Grid computing is a computing model involving a distributed architecture of large numbers of computers connected to solve a complex problem. In the grid computing model, servers or personal computers run independent tasks and are loosely linked by the Internet or low-speed networks. Individual participants may allow some of their computer's processing time to be put at the service of a large problem. The largest grid computing project is SETI@home, in which individual computer owners volunteer some of their multitasking processing cycles (while concurrently still using their computer) to the Search for Extraterrestrial Intelligence (SETI) project. This computer-intensive problem uses thousands of PCs to download and search radio telescope data.

There is a great deal of disagreement over the difference between distributed computing and grid computing. According to some, grid computing is just one type of distributed computing. The SETI project, for example, characterizes the model it’s based on as distributed computing. Similarly, cloud computing, which simply involves hosted services made available to users from a remote location, may be considered a type of distributed computing, depending on who you ask.

One of the first uses of grid computing was the breaking of a cryptographic code by a group that is now known as That group also describes its model as distributed computing.

Saturday, September 22, 2018

synchronous groupware

Synchronous groupware is programming that enables real-time collaboration among geographically-distributed work group members. Synchronous groupware typically includes file transfer, chat, shared whiteboard, application sharing, voice, and video. In comparison, asynchronous groupware enables people to collaborate remotely, but not necessarily at the same time.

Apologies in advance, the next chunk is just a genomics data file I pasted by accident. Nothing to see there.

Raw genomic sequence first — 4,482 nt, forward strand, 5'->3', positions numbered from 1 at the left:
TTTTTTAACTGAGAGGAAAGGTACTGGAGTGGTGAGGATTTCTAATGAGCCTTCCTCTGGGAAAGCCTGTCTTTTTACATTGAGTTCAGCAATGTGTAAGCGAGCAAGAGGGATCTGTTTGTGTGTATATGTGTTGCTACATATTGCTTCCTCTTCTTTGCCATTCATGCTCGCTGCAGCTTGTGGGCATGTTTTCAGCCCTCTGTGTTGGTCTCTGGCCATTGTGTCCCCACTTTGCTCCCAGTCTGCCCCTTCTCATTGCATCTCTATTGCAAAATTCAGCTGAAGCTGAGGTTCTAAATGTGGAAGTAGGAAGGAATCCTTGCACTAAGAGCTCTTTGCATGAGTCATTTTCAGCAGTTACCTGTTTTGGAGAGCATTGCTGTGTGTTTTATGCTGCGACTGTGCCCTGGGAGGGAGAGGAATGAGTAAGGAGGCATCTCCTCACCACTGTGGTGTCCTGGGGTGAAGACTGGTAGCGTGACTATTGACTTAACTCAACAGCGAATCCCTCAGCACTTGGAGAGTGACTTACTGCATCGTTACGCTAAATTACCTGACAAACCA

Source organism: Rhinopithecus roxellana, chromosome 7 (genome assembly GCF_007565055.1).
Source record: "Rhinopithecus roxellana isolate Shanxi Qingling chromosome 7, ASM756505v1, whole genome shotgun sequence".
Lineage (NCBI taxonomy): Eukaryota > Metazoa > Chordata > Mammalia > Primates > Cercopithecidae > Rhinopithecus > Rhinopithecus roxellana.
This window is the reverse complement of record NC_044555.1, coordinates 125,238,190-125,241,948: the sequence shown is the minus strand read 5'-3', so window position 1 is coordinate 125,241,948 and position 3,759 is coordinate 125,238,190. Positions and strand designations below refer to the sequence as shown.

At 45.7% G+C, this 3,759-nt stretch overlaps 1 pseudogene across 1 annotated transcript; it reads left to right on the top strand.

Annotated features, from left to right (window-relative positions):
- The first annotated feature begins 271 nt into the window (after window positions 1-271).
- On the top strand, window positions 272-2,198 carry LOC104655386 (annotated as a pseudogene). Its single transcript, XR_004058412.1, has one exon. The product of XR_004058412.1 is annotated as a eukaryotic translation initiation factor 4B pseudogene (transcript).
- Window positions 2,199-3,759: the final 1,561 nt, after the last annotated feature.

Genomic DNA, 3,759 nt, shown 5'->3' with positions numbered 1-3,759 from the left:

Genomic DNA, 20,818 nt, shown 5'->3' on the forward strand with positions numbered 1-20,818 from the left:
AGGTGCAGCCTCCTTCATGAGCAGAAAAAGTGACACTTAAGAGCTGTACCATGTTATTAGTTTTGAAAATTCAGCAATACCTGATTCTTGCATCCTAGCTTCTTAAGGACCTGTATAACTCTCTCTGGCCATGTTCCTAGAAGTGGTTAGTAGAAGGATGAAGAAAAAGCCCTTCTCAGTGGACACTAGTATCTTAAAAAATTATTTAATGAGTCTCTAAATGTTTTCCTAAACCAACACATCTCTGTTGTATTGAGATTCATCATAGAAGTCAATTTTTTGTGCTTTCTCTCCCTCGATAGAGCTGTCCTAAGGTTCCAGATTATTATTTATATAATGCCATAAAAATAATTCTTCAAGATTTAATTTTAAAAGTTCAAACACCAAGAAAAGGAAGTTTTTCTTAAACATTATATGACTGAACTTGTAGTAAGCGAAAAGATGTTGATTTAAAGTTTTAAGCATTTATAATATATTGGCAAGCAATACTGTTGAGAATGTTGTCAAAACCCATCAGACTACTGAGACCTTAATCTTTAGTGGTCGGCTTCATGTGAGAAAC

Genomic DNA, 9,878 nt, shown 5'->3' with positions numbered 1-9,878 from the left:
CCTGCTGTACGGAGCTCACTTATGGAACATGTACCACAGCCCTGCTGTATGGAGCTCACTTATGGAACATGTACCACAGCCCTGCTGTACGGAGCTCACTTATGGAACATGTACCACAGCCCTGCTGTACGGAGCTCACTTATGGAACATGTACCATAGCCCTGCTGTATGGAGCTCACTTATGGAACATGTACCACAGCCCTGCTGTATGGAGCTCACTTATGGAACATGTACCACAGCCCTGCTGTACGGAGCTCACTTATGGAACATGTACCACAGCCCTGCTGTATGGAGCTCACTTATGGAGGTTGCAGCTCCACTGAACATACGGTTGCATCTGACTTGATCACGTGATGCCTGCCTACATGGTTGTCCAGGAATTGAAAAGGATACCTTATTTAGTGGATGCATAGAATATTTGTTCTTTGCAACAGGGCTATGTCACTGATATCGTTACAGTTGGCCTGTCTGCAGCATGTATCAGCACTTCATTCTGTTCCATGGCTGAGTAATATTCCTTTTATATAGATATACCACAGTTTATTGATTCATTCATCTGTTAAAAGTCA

A study group from the University of Canberra in Australia evaluated the differences between synchronous and asynchronous groupware. They used Lotus Notes (an asynchronous product) for several months, after which they used Microsoft NetMeeting and AussieMOO (both synchronous products). They found that synchronous groupware meetings required a degree of organization that wasn't necessary for asynchronous work. Because work group members had to "attend" the meeting all at the same time, synchronous work demanded punctuality, whereas an asynchronous group could catch up with the project and respond to messages on their own time. The study group also found that managing the meeting was crucial, for example insisting that a single topic be adhered to at any given time in order to make the discussion easier to follow. Although the group found that the synchronous system made more demands on participants, it also led to more dynamic interaction, more quickly resolved issues, and shorter work periods.


Groupware refers to programs that help people work together collectively while located remotely from each other. Programs that enable real time collaboration are called synchronous groupware. Groupware services can include the sharing of calendars, collective writing, e-mail handling, shared database access, electronic meetings with each person able to see and display information to others, and other activities. Sometimes called collaborative software, groupware is an integral component of a field of study known as Computer-Supported Cooperative Work or CSCW.

Groupware is often broken down into categories describing whether or not work group members collaborate in real time (synchronous groupware and asynchronous groupware).

Some product examples of groupware include Lotus Notes and Microsoft Exchange, both of which facilitate calendar sharing, e-mail handling, and the replication of files across a distributed system so that all users can view the same information. Electronic "face-to-face" meetings are facilitated by CU-SeeMe and Microsoft NetMeeting.

Small Office Home Office (SOHO)

In information technology, SOHO is a term for the small office or home office environment and business culture. A number of organizations, businesses, and publications now exist to support people who work or have businesses in this environment. The term "virtual office" is sometimes used as a synonym.

telecommunications (telecom)